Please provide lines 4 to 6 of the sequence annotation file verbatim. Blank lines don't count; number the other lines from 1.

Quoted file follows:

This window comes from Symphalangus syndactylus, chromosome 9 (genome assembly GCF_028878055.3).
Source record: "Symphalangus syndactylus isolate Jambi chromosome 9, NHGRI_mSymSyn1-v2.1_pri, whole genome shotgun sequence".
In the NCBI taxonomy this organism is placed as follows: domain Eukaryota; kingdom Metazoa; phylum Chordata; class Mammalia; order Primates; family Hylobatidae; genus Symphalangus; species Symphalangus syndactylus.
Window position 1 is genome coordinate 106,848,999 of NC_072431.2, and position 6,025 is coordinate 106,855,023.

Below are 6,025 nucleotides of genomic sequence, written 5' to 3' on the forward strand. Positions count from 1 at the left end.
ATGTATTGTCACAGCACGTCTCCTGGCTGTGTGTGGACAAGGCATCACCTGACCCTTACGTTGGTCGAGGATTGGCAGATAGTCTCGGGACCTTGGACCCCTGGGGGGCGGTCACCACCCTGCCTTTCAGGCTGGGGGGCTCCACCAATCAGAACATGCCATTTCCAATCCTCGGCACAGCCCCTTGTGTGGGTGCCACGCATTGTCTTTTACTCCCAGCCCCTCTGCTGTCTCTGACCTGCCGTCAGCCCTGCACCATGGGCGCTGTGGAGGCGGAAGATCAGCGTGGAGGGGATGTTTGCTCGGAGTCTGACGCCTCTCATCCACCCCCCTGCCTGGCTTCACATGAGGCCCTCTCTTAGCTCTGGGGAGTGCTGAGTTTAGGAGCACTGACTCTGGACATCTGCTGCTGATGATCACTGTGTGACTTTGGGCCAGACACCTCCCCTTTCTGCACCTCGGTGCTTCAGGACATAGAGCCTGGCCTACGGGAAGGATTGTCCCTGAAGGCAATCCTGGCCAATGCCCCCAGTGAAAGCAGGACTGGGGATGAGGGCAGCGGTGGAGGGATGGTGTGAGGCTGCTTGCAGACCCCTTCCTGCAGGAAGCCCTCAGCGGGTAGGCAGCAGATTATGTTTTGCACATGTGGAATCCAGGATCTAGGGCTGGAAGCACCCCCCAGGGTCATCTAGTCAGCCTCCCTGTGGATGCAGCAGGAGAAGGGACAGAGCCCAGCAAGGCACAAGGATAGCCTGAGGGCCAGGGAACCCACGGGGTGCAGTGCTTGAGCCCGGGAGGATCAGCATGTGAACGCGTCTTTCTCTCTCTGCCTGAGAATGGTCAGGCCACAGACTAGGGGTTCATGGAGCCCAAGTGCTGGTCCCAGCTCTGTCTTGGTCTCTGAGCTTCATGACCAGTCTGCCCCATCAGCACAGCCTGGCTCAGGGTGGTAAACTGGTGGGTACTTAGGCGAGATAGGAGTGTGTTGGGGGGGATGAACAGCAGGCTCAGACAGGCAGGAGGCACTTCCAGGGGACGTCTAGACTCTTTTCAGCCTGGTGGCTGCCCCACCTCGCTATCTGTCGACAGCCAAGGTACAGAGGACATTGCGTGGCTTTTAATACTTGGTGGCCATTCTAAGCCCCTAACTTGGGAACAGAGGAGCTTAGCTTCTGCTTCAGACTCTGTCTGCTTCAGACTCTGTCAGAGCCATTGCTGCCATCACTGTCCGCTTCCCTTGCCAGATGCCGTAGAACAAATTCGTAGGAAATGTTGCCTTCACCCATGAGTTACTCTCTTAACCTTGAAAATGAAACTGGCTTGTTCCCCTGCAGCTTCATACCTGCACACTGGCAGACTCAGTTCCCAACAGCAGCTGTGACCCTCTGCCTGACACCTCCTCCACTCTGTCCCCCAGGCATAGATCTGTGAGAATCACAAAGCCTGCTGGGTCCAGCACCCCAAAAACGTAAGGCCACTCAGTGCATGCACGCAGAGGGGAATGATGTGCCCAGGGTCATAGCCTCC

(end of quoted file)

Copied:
Window position 1 is genome coordinate 106,848,999 of NC_072431.2, and position 6,025 is coordinate 106,855,023.

Below are 6,025 nucleotides of genomic sequence, written 5' to 3' on the forward strand. Positions count from 1 at the left end.
ATGTATTGTCACAGCACGTCTCCTGGCTGTGTGTGGACAAGGCATCACCTGACCCTTACGTTGGTCGAGGATTGGCAGATAGTCTCGGGACCTTGGACCCCTGGGGGGCGGTCACCACCCTGCCTTTCAGGCTGGGGGGCTCCACCAATCAGAACATGCCATTTCCAATCCTCGGCACAGCCCCTTGTGTGGGTGCCACGCATTGTCTTTTACTCCCAGCCCCTCTGCTGTCTCTGACCTGCCGTCAGCCCTGCACCATGGGCGCTGTGGAGGCGGAAGATCAGCGTGGAGGGGATGTTTGCTCGGAGTCTGACGCCTCTCATCCACCCCCCTGCCTGGCTTCACATGAGGCCCTCTCTTAGCTCTGGGGAGTGCTGAGTTTAGGAGCACTGACTCTGGACATCTGCTGCTGATGATCACTGTGTGACTTTGGGCCAGACACCTCCCCTTTCTGCACCTCGGTGCTTCAGGACATAGAGCCTGGCCTACGGGAAGGATTGTCCCTGAAGGCAATCCTGGCCAATGCCCCCAGTGAAAGCAGGACTGGGGATGAGGGCAGCGGTGGAGGGATGGTGTGAGGCTGCTTGCAGACCCCTTCCTGCAGGAAGCCCTCAGCGGGTAGGCAGCAGATTATGTTTTGCACATGTGGAATCCAGGATCTAGGGCTGGAAGCACCCCCCAGGGTCATCTAGTCAGCCTCCCTGTGGATGCAGCAGGAGAAGGGACAGAGCCCAGCAAGGCACAAGGATAGCCTGAGGGCCAGGGAACCCACGGGGTGCAGTGCTTGAGCCCGGGAGGATCAGCATGTGAACGCGTCTTTCTCTCTCTGCCTGAGAATGGTCAGGCCACAGACTAGGGGTTCATGGAGCCCAAGTGCTGGTCCCAGCTCTGTCTTGGTCTCTGAGCTTCATGACCAGTCTGCCCCATCAGCACAGCCTGGCTCAGGGTGGTAAACTGGTGGGTACTTAGGCGAGATAGGAGTGTGTTGGGGGGGATGAACAGCAGGCTCAGACAGGCAGGAGGCACTTCCAGGGGACGTCTAGACTCTTTTCAGCCTGGTGGCTGCCCCACCTCGCTATCTGTCGACAGCCAAGGTACAGAGGACATTGCGTGGCTTTTAATACTTGGTGGCCATTCTAAGCCCCTAACTTGGGAACAGAGGAGCTTAGCTTCTGCTTCAGACTCTGTCTGCTTCAGACTCTGTCAGAGCCATTGCTGCCATCACTGTCCGCTTCCCTTGCCAGATGCCGTAGAACAAATTCGTAGGAAATGTTGCCTTCACCCATGAGTTACTCTCTTAACCTTGAAAATGAAACTGGCTTGTTCCCCTGCAGCTTCATACCTGCACACTGGCAGACTCAGTTCCCAACAGCAGCTGTGACCCTCTGCCTGACACCTCCTCCACTCTGTCCCCCAGGCATAGATCTGTGAGAATCACAAAGCCTGCTGGGTCCAGCACCCCAAAAACGTAAGGCCACTCAGTGCATGCACGCAGAGGGGAATGATGTGCCCAGGGTCATAGCCTCC